By Medical Bill & Claim Resolution (MBCR) | Submitted On June 13, 2015
It's no secret that medical billing is complex and specialized. In fact, it has always been interesting at how difficult it appears to be to find out what a medical procedure costs - because there are many factors that contribute to that cost.
The internet can provide a range but often, the reality can be quite different because each patient presents different conditions. It seems like it should be as easy as finding out the price of a root canal, a new set of brakes or even a car. But, it's not.
Now, though, as the medical landscape changes, we are bearing more of our health care costs than ever. For example, a recent report from the Commonwealth Fund suggested that 21% of adults with healthcare insurance spend 5% or more of their income on out-of-pocket healthcare costs. This means that doctors are increasingly getting asked about how much they charge for a procedure they recommend.
Driven by these changes, many providers are working to improve cost transparency. The Healthcare Financial Management Association (HFMA) even has a task force working on this issue.
Who's in the Know? For starters, you can request an estimate from your healthcare provider. Who at your doctor's office is responsible for providing cost information? Is it the billing department, a customer service area, a concierge, coders? Providers need to decide and then make sure those responsible for disseminating cost information have access to relevant data so the figures provided are accurate. According to the HFMA, the objective is to provide timely and meaningful cost information in advance of receiving services.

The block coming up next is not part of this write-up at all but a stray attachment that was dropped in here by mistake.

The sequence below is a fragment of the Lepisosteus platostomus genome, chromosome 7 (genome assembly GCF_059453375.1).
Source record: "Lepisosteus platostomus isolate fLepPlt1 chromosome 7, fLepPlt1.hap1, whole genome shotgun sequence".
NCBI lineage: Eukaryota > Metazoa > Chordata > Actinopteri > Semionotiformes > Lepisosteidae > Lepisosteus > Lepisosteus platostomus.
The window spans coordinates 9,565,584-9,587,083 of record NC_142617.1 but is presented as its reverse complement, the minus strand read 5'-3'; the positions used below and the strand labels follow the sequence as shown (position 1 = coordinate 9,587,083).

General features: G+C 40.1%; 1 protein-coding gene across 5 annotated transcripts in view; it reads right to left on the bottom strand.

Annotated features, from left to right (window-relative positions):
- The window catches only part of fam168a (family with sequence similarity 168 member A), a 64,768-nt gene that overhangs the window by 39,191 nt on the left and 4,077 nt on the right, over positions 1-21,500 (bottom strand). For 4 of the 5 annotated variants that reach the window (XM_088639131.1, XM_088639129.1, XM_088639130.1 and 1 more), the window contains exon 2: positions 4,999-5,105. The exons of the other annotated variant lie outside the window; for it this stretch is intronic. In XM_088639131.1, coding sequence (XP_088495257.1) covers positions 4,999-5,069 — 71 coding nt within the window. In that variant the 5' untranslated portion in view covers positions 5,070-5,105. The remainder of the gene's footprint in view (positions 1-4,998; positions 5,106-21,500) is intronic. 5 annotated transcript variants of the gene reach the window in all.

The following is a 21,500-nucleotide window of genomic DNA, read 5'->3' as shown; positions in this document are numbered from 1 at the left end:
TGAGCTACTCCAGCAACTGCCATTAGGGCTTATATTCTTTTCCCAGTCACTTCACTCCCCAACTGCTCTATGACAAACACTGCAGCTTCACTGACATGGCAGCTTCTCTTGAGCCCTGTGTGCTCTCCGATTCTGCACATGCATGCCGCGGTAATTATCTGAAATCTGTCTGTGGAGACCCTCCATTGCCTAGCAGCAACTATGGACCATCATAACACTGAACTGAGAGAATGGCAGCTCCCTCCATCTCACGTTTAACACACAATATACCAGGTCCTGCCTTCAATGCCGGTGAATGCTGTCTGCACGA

It's Complicated When doing due diligence on prices from multiple sources, which is becoming increasingly common for healthcare services, complications can arise because if only gross estimates are used, they do not take into consideration the allowed amount from insurance plan benefits which can significantly impact the costs.
Another reason for the complications is that procedure costs can vary according to patient conditions. Understand too that an estimate is only an estimate. What is black and white are your in/out-of-network individual/family deductibles, co-insurance, and co-pays.
It is also recommended to speak with your insurance plan directly to verify any coverage guidelines for your procedure before it occurs. This will help to prevent any surprises your doctor's office may have overlooked.
An Ally In the quest for medical cost transparency, under the Affordable Care Act, hospitals are required to list standard charges for items and services and make those lists available to patients. This just a beginning but it has prompted healthcare facilities to begin focusing on transparency which in turn will improve healthcare patient experience.
MBCR understands the challenges in receiving a medical bill and successfully resolving a health insurance claim issue. Learn more at www.medicalbillandclaimresolution.com.